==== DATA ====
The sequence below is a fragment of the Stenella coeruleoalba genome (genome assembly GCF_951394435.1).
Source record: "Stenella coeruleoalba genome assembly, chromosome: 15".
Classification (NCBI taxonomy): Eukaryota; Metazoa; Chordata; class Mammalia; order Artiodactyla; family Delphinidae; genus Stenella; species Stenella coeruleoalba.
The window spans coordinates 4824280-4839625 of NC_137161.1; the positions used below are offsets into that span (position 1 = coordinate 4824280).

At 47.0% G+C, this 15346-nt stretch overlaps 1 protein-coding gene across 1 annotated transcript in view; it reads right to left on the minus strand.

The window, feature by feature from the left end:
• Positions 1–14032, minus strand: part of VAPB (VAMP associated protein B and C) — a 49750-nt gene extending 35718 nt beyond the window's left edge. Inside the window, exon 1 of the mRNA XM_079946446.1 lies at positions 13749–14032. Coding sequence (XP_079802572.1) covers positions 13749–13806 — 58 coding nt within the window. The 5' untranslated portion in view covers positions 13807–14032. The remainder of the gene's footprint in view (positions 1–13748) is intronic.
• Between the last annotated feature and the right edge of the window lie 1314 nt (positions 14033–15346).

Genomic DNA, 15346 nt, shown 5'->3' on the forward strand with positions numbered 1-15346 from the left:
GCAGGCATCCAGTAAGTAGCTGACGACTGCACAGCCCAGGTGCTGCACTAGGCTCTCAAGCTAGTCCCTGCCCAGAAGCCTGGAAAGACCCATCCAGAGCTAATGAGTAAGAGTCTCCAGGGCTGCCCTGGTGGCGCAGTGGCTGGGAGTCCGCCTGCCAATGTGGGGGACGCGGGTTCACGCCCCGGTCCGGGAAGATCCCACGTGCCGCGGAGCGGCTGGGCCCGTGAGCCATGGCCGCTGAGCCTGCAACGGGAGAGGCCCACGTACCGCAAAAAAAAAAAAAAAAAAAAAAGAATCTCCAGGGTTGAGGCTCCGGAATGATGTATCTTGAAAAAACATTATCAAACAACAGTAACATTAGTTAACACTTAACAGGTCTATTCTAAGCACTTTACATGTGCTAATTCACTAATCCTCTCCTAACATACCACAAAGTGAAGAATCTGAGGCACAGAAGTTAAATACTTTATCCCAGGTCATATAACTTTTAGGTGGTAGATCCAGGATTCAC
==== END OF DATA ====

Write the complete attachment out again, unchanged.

The sequence below is a fragment of the Stenella coeruleoalba genome (genome assembly GCF_951394435.1).
Source record: "Stenella coeruleoalba genome assembly, chromosome: 15".
Classification (NCBI taxonomy): Eukaryota; Metazoa; Chordata; class Mammalia; order Artiodactyla; family Delphinidae; genus Stenella; species Stenella coeruleoalba.
The window spans coordinates 4824280-4839625 of NC_137161.1; the positions used below are offsets into that span (position 1 = coordinate 4824280).

At 47.0% G+C, this 15346-nt stretch overlaps 1 protein-coding gene across 1 annotated transcript in view; it reads right to left on the minus strand.

The window, feature by feature from the left end:
• Positions 1–14032, minus strand: part of VAPB (VAMP associated protein B and C) — a 49750-nt gene extending 35718 nt beyond the window's left edge. Inside the window, exon 1 of the mRNA XM_079946446.1 lies at positions 13749–14032. Coding sequence (XP_079802572.1) covers positions 13749–13806 — 58 coding nt within the window. The 5' untranslated portion in view covers positions 13807–14032. The remainder of the gene's footprint in view (positions 1–13748) is intronic.
• Between the last annotated feature and the right edge of the window lie 1314 nt (positions 14033–15346).

Genomic DNA, 15346 nt, shown 5'->3' on the forward strand with positions numbered 1-15346 from the left:
GCAGGCATCCAGTAAGTAGCTGACGACTGCACAGCCCAGGTGCTGCACTAGGCTCTCAAGCTAGTCCCTGCCCAGAAGCCTGGAAAGACCCATCCAGAGCTAATGAGTAAGAGTCTCCAGGGCTGCCCTGGTGGCGCAGTGGCTGGGAGTCCGCCTGCCAATGTGGGGGACGCGGGTTCACGCCCCGGTCCGGGAAGATCCCACGTGCCGCGGAGCGGCTGGGCCCGTGAGCCATGGCCGCTGAGCCTGCAACGGGAGAGGCCCACGTACCGCAAAAAAAAAAAAAAAAAAAAAAGAATCTCCAGGGTTGAGGCTCCGGAATGATGTATCTTGAAAAAACATTATCAAACAACAGTAACATTAGTTAACACTTAACAGGTCTATTCTAAGCACTTTACATGTGCTAATTCACTAATCCTCTCCTAACATACCACAAAGTGAAGAATCTGAGGCACAGAAGTTAAATACTTTATCCCAGGTCATATAACTTTTAGGTGGTAGATCCAGGATTCAC